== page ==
Jenny Han: My advise would be to do exactly what you are doing which is reading a lot and hearing other people's voices but trying to figure out what your voice is. I think my advice would also be to have a lot of adventures and to get your heart broken a couple of times because it's very good material for you. All those emotions, you can pour that into your writing.

What is your writing process? How does it work? Do you sit down and write every single day?

JH: No, not when I'm on the road and not when I'm on deadline. When I'm on deadline, I write a lot, a lot. (And right now, I'm on deadline. I'm going to be late! I'm going to blame you guys.)

You're writing P.S. I Still Love You right now. So will the ending still change or do you know who she'll end up with?

JH: It's still very malleable right now. We'll see. We'll see.

Are there any other series or trilogies or stand-alone books that you're dreaming up?

JH: Always. I have a few more books in my head that I've sold recently but it's still all being formed.

Your books have inspired some fanfiction. Do you ever read fanfiction? How do you feel about it?

JH: It always feel a little weird, yeah, because I think that for the writer, you write the story and then you kind of have to say goodbye to it, in a way and let it be what it's going to be. And then people can, you know, write fanfiction, or kind of imagine their own endings to it but I think that once it's in the world, it's no longer just yours so you just have to divorce yourself from that.

Do you read your own book reviews? How do you feel when you hear what people say about your writing?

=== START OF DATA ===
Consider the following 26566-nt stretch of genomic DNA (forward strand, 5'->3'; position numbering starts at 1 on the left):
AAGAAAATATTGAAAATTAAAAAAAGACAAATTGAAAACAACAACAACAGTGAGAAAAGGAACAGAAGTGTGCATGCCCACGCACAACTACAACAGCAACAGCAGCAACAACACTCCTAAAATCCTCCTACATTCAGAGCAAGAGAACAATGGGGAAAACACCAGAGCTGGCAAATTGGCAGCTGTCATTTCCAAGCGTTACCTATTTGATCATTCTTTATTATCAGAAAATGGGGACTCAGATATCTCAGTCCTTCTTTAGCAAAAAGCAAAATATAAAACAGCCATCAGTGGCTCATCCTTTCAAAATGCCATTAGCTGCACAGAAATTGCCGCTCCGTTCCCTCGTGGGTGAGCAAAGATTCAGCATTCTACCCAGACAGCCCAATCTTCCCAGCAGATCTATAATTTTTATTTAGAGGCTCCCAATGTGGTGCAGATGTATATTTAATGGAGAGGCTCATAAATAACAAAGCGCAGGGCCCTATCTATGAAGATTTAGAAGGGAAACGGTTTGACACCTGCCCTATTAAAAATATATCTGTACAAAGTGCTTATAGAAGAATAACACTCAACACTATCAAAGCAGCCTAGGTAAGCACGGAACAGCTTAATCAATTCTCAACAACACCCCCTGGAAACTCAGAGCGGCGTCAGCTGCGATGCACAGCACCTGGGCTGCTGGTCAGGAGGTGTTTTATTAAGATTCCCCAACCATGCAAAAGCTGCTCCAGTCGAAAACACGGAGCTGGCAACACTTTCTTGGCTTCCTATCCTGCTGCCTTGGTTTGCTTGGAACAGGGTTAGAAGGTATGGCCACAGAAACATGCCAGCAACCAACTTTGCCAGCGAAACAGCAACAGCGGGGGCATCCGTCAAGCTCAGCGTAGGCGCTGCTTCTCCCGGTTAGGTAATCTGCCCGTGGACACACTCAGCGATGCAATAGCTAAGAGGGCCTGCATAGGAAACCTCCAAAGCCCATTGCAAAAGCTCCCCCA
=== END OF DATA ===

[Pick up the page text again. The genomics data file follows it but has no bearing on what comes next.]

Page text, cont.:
JH: I think it's almost like the way that life is, when you kind of remember the mean things that people say about you and the nice things, you're like 'Yeah, yeah, yeah,' you don't really believe it. So I try not to read reviews too much. It can be difficult, especially when you're writing a series, to hear outside opinions because you're just trying to finish and do what you want to do. But the temptation is always there to look and see what people are saying. I often succumb to that.

Jenny talking about her books and her writing process

Soon the floor was open to fan questions:

I would just like to ask, of all the characters you've created, who can you say was closest to your heart and why?

JH: Probably of all the characters I've ever created, I'd probably say, it's a book that you guys may or may not have read -- it's for younger kids -- it's called Clara Lee and the Apple Pie Dream, and it's about a little girl and her grandfather. That book is dedicated to my grandfather who passed away and that's very close to my heart. It's that story and those characters, a little girl and her sister and her grandfather.

Will you ever write a spin-off of Jeremiah for The Summer I Turned Pretty series?

JH: I don't think so, because I felt like Jeremiah, in my mind, is doing fine. He's happy, he's good, and I feel like his story is pretty much closed for me. I have a lot of stories that I want to tell and I want to keep going and doing new things.

But Jeremiah is fine. Don't worry about him. He's living a happy life.

If you were to describe your latest book, To All the Boys I've Loved Before, since there were cookies there, what cookie would you choose to describe your book?